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Optical Microphone

Using a CCD as microphone pickup
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(+3, -2)
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A light shines through a gradiated lens onto a suspended, super thin reflective diaphragm. This reflected image hits a CCD sensor. The CCD output goes to a computer for analysis.

The diaphragm could be varied in thickness, possibly leading to superior wide range frequency response.

Rather than a single waveform from a traditional mic, many more vibrational variances are picked up as an 'image' and digitally processed. DSP chips are used for processing in self contained units (drop-in replacements for current microphones), and/or inexpensive versions are available where the CCD output goes a tv card for processing on a host PC.

Traditional video editors can be used to 'see' and manipulate the sound. Existing visual filters (darken/lighten, enhance edges, etc.) can be applied with new, interesting results when output as sound.

SpookyFish, Apr 17 2005

The Microflown http://www.microflown.com/
Recent advance in mic. technology [csea, Apr 18 2005]

A Simple Optical Microphone http://www.acoustic.../137th/neihoff.html
The optical microphone transfers the oscillation of its diaphragm to a beam of light, a process that does not involve any electrical signal. It is only later in the conversion process that a photodetector transforms the light into an electrical current. [omegatron, Dec 22 2008]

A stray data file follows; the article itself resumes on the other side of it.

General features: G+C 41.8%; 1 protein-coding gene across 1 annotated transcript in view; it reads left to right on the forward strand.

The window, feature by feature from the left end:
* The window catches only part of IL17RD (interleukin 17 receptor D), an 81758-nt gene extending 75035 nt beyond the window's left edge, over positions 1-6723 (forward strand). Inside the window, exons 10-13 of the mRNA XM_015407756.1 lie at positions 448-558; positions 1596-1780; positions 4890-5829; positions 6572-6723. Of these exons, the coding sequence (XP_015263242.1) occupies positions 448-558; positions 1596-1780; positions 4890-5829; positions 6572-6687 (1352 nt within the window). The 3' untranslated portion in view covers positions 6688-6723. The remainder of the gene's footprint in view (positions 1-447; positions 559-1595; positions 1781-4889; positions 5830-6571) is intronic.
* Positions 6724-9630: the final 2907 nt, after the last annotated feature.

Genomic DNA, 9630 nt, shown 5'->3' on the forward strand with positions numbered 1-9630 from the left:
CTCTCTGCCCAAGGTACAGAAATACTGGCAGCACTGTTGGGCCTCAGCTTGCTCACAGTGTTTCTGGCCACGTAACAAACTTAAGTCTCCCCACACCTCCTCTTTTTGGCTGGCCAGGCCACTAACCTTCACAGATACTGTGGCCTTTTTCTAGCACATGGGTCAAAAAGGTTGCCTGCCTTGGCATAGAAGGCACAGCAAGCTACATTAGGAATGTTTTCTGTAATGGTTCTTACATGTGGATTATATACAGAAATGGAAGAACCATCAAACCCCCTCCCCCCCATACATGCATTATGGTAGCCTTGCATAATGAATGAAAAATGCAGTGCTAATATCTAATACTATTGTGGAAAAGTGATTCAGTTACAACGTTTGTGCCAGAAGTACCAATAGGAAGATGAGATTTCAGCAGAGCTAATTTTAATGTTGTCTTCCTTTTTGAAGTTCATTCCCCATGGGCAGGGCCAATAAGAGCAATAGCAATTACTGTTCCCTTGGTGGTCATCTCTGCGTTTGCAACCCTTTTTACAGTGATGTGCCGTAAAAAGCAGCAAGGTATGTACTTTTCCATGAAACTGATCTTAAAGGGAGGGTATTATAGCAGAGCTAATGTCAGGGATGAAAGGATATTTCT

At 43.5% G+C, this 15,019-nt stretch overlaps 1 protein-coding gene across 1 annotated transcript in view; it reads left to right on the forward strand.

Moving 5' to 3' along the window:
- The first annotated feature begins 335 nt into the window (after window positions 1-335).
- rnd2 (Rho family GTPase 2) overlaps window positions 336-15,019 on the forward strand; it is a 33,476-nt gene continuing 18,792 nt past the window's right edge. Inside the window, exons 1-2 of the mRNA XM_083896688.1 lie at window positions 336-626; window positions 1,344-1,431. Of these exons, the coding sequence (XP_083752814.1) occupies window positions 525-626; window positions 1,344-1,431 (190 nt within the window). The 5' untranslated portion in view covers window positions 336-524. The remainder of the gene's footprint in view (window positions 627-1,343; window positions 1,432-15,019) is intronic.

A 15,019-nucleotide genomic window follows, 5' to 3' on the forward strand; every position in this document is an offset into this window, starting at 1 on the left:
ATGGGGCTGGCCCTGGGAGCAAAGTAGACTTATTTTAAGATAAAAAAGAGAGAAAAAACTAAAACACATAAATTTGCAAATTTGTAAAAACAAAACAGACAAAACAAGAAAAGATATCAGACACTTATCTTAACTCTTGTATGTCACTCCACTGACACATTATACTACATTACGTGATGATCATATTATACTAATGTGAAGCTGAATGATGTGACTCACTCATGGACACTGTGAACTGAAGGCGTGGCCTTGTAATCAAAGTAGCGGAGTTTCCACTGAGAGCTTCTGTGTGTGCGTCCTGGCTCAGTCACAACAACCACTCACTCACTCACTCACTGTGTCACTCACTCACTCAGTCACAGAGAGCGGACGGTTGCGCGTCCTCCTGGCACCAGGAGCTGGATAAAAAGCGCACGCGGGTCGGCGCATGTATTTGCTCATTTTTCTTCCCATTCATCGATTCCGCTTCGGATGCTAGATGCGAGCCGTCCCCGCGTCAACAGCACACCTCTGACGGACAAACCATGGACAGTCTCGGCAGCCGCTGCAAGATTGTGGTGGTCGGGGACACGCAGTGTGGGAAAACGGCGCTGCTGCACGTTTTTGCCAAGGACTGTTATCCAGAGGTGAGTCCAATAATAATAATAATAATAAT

In practice, is this much different than the optical sound used for film, particularly 16mm distribution?   

       Possibly legend: The Soviets were once caught using the windows of the Pentagon as microphone diagrams. They were bouncing IR lasers off of the window surfaces and reading the modulation in the reflected beam as audio.
bristolz, Apr 17 2005

       How were they caught?

Wow, that sounds like a setup for a punchline. Any takers?
AfroAssault, Apr 17 2005

       I like the underlying idea of an optical mike but I think that some of the details need working through. Although recorded sound usually takes up less space than recorded video, it does need a faster sample rate. If you sampled at the speed that video is recorded, you'd lose all but the low frequency sounds. Do a google for the words "Nyquist Frequency" for a bit more information.
st3f, Apr 17 2005